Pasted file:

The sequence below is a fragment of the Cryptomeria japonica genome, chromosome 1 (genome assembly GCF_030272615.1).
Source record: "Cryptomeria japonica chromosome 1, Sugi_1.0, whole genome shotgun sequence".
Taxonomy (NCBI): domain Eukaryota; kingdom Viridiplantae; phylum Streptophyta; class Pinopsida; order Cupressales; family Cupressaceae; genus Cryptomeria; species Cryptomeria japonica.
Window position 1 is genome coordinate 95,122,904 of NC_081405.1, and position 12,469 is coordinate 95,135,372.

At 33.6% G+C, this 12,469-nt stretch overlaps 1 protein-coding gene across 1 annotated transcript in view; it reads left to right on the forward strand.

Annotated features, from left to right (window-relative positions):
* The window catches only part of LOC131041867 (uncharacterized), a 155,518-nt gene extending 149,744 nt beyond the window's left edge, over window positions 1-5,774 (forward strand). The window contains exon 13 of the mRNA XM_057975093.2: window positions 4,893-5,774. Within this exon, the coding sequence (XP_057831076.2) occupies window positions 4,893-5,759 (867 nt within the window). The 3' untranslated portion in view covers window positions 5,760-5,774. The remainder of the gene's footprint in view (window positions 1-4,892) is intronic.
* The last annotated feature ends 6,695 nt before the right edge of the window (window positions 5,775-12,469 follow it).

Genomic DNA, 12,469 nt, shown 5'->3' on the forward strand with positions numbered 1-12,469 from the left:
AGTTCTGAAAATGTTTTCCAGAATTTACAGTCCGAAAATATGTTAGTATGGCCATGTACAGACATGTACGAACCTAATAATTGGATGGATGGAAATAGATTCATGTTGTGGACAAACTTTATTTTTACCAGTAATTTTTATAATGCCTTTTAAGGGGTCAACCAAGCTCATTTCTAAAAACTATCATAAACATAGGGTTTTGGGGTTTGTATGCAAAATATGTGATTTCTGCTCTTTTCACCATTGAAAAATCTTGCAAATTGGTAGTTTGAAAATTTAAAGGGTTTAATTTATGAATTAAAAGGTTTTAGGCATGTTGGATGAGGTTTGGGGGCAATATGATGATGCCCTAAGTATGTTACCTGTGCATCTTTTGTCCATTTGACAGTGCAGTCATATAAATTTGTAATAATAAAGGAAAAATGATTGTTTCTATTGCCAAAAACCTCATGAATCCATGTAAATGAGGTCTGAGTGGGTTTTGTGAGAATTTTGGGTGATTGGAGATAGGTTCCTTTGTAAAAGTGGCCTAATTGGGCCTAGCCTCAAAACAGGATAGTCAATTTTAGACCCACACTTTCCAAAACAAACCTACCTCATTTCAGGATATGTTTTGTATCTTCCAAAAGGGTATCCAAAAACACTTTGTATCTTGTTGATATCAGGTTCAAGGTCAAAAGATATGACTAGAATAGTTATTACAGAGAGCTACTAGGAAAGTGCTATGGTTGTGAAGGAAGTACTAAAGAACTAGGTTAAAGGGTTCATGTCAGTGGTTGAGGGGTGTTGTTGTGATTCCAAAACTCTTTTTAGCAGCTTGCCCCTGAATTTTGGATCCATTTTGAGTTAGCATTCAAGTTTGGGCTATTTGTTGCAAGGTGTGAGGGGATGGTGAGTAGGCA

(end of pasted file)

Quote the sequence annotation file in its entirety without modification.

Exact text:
The sequence below is a fragment of the Cryptomeria japonica genome, chromosome 1 (genome assembly GCF_030272615.1).
Source record: "Cryptomeria japonica chromosome 1, Sugi_1.0, whole genome shotgun sequence".
Taxonomy (NCBI): domain Eukaryota; kingdom Viridiplantae; phylum Streptophyta; class Pinopsida; order Cupressales; family Cupressaceae; genus Cryptomeria; species Cryptomeria japonica.
Window position 1 is genome coordinate 95,122,904 of NC_081405.1, and position 12,469 is coordinate 95,135,372.

At 33.6% G+C, this 12,469-nt stretch overlaps 1 protein-coding gene across 1 annotated transcript in view; it reads left to right on the forward strand.

Annotated features, from left to right (window-relative positions):
* The window catches only part of LOC131041867 (uncharacterized), a 155,518-nt gene extending 149,744 nt beyond the window's left edge, over window positions 1-5,774 (forward strand). The window contains exon 13 of the mRNA XM_057975093.2: window positions 4,893-5,774. Within this exon, the coding sequence (XP_057831076.2) occupies window positions 4,893-5,759 (867 nt within the window). The 3' untranslated portion in view covers window positions 5,760-5,774. The remainder of the gene's footprint in view (window positions 1-4,892) is intronic.
* The last annotated feature ends 6,695 nt before the right edge of the window (window positions 5,775-12,469 follow it).

Genomic DNA, 12,469 nt, shown 5'->3' on the forward strand with positions numbered 1-12,469 from the left:
AGTTCTGAAAATGTTTTCCAGAATTTACAGTCCGAAAATATGTTAGTATGGCCATGTACAGACATGTACGAACCTAATAATTGGATGGATGGAAATAGATTCATGTTGTGGACAAACTTTATTTTTACCAGTAATTTTTATAATGCCTTTTAAGGGGTCAACCAAGCTCATTTCTAAAAACTATCATAAACATAGGGTTTTGGGGTTTGTATGCAAAATATGTGATTTCTGCTCTTTTCACCATTGAAAAATCTTGCAAATTGGTAGTTTGAAAATTTAAAGGGTTTAATTTATGAATTAAAAGGTTTTAGGCATGTTGGATGAGGTTTGGGGGCAATATGATGATGCCCTAAGTATGTTACCTGTGCATCTTTTGTCCATTTGACAGTGCAGTCATATAAATTTGTAATAATAAAGGAAAAATGATTGTTTCTATTGCCAAAAACCTCATGAATCCATGTAAATGAGGTCTGAGTGGGTTTTGTGAGAATTTTGGGTGATTGGAGATAGGTTCCTTTGTAAAAGTGGCCTAATTGGGCCTAGCCTCAAAACAGGATAGTCAATTTTAGACCCACACTTTCCAAAACAAACCTACCTCATTTCAGGATATGTTTTGTATCTTCCAAAAGGGTATCCAAAAACACTTTGTATCTTGTTGATATCAGGTTCAAGGTCAAAAGATATGACTAGAATAGTTATTACAGAGAGCTACTAGGAAAGTGCTATGGTTGTGAAGGAAGTACTAAAGAACTAGGTTAAAGGGTTCATGTCAGTGGTTGAGGGGTGTTGTTGTGATTCCAAAACTCTTTTTAGCAGCTTGCCCCTGAATTTTGGATCCATTTTGAGTTAGCATTCAAGTTTGGGCTATTTGTTGCAAGGTGTGAGGGGATGGTGAGTAGGCA